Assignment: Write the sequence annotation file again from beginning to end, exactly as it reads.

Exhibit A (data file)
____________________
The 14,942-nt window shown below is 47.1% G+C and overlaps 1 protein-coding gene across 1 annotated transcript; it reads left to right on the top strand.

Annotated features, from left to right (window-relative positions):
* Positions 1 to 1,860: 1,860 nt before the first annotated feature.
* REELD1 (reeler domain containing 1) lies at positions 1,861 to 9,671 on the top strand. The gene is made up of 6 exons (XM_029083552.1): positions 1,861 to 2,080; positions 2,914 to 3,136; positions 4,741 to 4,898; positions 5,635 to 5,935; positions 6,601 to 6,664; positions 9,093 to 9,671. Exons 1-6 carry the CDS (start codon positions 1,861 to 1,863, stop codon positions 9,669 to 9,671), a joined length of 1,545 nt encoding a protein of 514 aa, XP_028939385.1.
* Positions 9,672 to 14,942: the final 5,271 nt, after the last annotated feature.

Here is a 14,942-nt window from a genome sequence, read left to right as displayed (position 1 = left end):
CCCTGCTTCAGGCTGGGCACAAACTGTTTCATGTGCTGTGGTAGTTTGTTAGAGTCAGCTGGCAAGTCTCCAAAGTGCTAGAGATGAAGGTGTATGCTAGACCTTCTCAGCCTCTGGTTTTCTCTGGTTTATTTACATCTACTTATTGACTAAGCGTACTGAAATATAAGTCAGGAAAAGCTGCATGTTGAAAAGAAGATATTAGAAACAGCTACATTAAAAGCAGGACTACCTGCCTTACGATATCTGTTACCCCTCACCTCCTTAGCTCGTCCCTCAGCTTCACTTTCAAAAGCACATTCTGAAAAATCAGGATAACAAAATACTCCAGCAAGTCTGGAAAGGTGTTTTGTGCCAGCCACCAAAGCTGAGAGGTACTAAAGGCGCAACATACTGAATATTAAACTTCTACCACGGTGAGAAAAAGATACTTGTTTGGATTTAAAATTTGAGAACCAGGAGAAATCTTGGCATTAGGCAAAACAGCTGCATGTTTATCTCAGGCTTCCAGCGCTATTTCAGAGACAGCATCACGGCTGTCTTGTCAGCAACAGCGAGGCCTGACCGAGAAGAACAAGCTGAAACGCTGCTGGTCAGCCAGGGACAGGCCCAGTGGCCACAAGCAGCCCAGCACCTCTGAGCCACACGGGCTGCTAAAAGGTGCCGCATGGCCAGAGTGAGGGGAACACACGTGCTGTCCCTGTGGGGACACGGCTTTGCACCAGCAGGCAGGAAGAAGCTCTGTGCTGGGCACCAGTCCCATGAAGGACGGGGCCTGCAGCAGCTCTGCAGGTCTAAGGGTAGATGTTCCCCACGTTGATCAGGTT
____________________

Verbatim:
The 14,942-nt window shown below is 47.1% G+C and overlaps 1 protein-coding gene across 1 annotated transcript; it reads left to right on the top strand.

Annotated features, from left to right (window-relative positions):
* Positions 1 to 1,860: 1,860 nt before the first annotated feature.
* REELD1 (reeler domain containing 1) lies at positions 1,861 to 9,671 on the top strand. The gene is made up of 6 exons (XM_029083552.1): positions 1,861 to 2,080; positions 2,914 to 3,136; positions 4,741 to 4,898; positions 5,635 to 5,935; positions 6,601 to 6,664; positions 9,093 to 9,671. Exons 1-6 carry the CDS (start codon positions 1,861 to 1,863, stop codon positions 9,669 to 9,671), a joined length of 1,545 nt encoding a protein of 514 aa, XP_028939385.1.
* Positions 9,672 to 14,942: the final 5,271 nt, after the last annotated feature.

Here is a 14,942-nt window from a genome sequence, read left to right as displayed (position 1 = left end):
CCCTGCTTCAGGCTGGGCACAAACTGTTTCATGTGCTGTGGTAGTTTGTTAGAGTCAGCTGGCAAGTCTCCAAAGTGCTAGAGATGAAGGTGTATGCTAGACCTTCTCAGCCTCTGGTTTTCTCTGGTTTATTTACATCTACTTATTGACTAAGCGTACTGAAATATAAGTCAGGAAAAGCTGCATGTTGAAAAGAAGATATTAGAAACAGCTACATTAAAAGCAGGACTACCTGCCTTACGATATCTGTTACCCCTCACCTCCTTAGCTCGTCCCTCAGCTTCACTTTCAAAAGCACATTCTGAAAAATCAGGATAACAAAATACTCCAGCAAGTCTGGAAAGGTGTTTTGTGCCAGCCACCAAAGCTGAGAGGTACTAAAGGCGCAACATACTGAATATTAAACTTCTACCACGGTGAGAAAAAGATACTTGTTTGGATTTAAAATTTGAGAACCAGGAGAAATCTTGGCATTAGGCAAAACAGCTGCATGTTTATCTCAGGCTTCCAGCGCTATTTCAGAGACAGCATCACGGCTGTCTTGTCAGCAACAGCGAGGCCTGACCGAGAAGAACAAGCTGAAACGCTGCTGGTCAGCCAGGGACAGGCCCAGTGGCCACAAGCAGCCCAGCACCTCTGAGCCACACGGGCTGCTAAAAGGTGCCGCATGGCCAGAGTGAGGGGAACACACGTGCTGTCCCTGTGGGGACACGGCTTTGCACCAGCAGGCAGGAAGAAGCTCTGTGCTGGGCACCAGTCCCATGAAGGACGGGGCCTGCAGCAGCTCTGCAGGTCTAAGGGTAGATGTTCCCCACGTTGATCAGGTT